of a roaring lion. Around his neck, hanging on a silver chain,
was a curved knife, the hilt a sparkling blue.
He walked, no, waltzed slowly, almost regally, down the street,
the small heels of his shoes clicking in a hasty tempo. The wind
rustled his dark hair, which was long enough to fall to his eyes,
yet short enough to manage: he brushed it back casually with a
pale, blue veined hand, eyes still sweeping the street.
As he moved on, he began to whistle, first softly, then more
loudly, the sound echoing across the midnight skies. It was a
somber tune, one had had learned decades ago, and it soothed his
mind and helped him focus when nothing else could.
Suddenly, he stopped, becoming an impenetrable alabaster statue,
cocking his head slowly to one side. He remained as such for a
few minutes, not one muscle twitching, nor did he even blink.
Then, with all of the speed one man could possess, he leapt into
the air, turning into a silvery mist as he spun, his body
disappearing to break into hundreds of smoky molecules.
He streamed away, weaving in and out of the trees with all speed,
flowing with the wind that carried him further north. Even in
this state he was on the alert, flaring out his senses to include
the whole forest, from the hooting owl some feet away to the
tranquil splashing of the lake down the road some fifteen miles.
Abruptly, the mist that he had become jetted towards the earth,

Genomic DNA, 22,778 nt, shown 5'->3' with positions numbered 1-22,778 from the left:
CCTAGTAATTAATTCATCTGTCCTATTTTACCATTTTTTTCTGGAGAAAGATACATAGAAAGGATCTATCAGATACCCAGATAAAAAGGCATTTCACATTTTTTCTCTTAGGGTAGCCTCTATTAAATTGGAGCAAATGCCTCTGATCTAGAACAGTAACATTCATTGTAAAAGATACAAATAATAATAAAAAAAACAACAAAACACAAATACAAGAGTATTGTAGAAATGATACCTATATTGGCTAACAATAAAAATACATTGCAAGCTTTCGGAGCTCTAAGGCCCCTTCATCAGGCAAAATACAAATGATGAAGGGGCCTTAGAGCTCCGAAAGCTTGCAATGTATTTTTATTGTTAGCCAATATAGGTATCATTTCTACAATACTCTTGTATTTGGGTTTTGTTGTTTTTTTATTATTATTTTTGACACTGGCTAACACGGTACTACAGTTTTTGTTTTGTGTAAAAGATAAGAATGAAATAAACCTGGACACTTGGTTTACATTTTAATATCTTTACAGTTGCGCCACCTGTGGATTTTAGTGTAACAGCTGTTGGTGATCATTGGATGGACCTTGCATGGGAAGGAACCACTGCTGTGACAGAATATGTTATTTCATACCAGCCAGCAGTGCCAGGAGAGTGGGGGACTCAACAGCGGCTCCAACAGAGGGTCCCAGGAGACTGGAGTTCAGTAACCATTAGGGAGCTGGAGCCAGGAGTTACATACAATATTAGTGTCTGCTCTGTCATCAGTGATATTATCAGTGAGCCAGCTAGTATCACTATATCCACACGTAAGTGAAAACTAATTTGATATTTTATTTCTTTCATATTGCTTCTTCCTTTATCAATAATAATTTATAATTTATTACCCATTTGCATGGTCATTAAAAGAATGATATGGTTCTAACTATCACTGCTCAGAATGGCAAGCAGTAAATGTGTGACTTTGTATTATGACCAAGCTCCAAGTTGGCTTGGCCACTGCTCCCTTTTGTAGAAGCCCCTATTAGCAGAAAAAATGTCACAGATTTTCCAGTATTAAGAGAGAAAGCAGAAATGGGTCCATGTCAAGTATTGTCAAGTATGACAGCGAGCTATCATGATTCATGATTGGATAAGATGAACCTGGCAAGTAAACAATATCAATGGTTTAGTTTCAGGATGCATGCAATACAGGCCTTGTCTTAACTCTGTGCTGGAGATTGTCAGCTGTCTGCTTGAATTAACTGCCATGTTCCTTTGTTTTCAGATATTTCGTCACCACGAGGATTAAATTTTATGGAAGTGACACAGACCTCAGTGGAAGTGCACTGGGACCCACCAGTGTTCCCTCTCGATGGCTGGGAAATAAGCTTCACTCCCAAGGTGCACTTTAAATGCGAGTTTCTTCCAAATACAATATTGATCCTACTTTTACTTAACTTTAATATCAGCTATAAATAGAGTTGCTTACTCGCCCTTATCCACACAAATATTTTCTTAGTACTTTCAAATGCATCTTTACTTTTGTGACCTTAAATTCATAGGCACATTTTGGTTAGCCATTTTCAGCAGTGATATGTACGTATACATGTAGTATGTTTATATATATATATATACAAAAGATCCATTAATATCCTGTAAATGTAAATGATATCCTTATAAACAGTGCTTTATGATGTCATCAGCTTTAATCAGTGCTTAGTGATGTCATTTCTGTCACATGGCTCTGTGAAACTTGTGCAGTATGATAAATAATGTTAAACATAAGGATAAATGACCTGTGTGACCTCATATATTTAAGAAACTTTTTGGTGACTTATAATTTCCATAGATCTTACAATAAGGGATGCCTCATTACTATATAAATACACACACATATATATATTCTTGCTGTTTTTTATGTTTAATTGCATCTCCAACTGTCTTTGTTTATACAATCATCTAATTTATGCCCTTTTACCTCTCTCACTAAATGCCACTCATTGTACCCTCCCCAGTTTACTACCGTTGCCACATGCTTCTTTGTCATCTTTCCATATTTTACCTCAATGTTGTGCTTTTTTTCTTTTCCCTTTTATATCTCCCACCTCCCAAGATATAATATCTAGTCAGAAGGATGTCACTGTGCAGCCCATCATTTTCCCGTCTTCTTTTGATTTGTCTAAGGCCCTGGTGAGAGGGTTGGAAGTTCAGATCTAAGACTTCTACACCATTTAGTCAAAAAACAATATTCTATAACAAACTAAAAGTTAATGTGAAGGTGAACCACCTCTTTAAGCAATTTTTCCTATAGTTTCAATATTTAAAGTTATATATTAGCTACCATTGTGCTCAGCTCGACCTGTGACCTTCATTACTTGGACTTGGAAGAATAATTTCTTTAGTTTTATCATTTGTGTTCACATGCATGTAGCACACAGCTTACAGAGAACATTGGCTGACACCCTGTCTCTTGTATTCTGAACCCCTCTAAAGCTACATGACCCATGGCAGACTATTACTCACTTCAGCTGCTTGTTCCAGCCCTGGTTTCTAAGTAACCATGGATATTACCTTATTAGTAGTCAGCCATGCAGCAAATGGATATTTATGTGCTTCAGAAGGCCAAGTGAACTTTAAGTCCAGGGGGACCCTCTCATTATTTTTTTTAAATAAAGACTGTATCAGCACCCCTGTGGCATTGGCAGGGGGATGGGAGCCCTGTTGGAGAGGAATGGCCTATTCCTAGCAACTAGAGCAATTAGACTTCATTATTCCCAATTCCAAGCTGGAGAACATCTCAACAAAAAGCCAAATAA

and before he was ten feet away from the ground, he had shifted
gracefully back to his human form, his feet touching the grass
without so much as a whisper of sound.
He crouched low, then sprang back up, the movement taking him
less than half of a second, and he stayed absolutely still once
again, listening to the movement of the trees and the leaves.
Suddenly, he smiled and let out a bark of laughter, rolling his
eyes. "Three…two…" he muttered. "One." He jumped up into the air,
twenty feet, and a split moment after he did so, a black figure
ran beneath him, shrieking in black rage.
The hunter landed back down, the smile, beautiful yet cold, still
upon his face. "Hello, Stefan," he greeted.
The black figure swiveled around, and the sight, to anyone else,
would've been beyond horrifying. Its face was discolored, as if
bruised many times, deep cuts running all the possible
directions, blood streaming continuously down its withered
cheeks, dripping onto the ground and burning there like acid. Its
eyes, deep within the sockets, were a dull white, pupils
invisible. Its figure was hunched over, his mouth full of
yellowed teeth, that were sharp and pushed together, as if there
were too many for the size of its mouth. Its clothes were
tattered and torn, probably stolen off of the bodies of one of
his many victims.
"So, if it isn't Llewellyn James, the mighty hunter," the demon,
Stefan, sneered, its voice grinding and unpleasant.
"It's nice to see you again, Stefan. How's the face?" Llewellyn
asked pleasantly, grinning slightly. The demon winced at the pure
beauty of his voice as one of its mangled hands, complete with
sharpened claws, flew to the mess that was his face.
"You managed to scar me in our last battle, hunter, but you know
that you are not powerful enough to kill me," Stefan hissed,
black spittle flying from his mouth, but his eyes were moving
about, searching for a means of escape.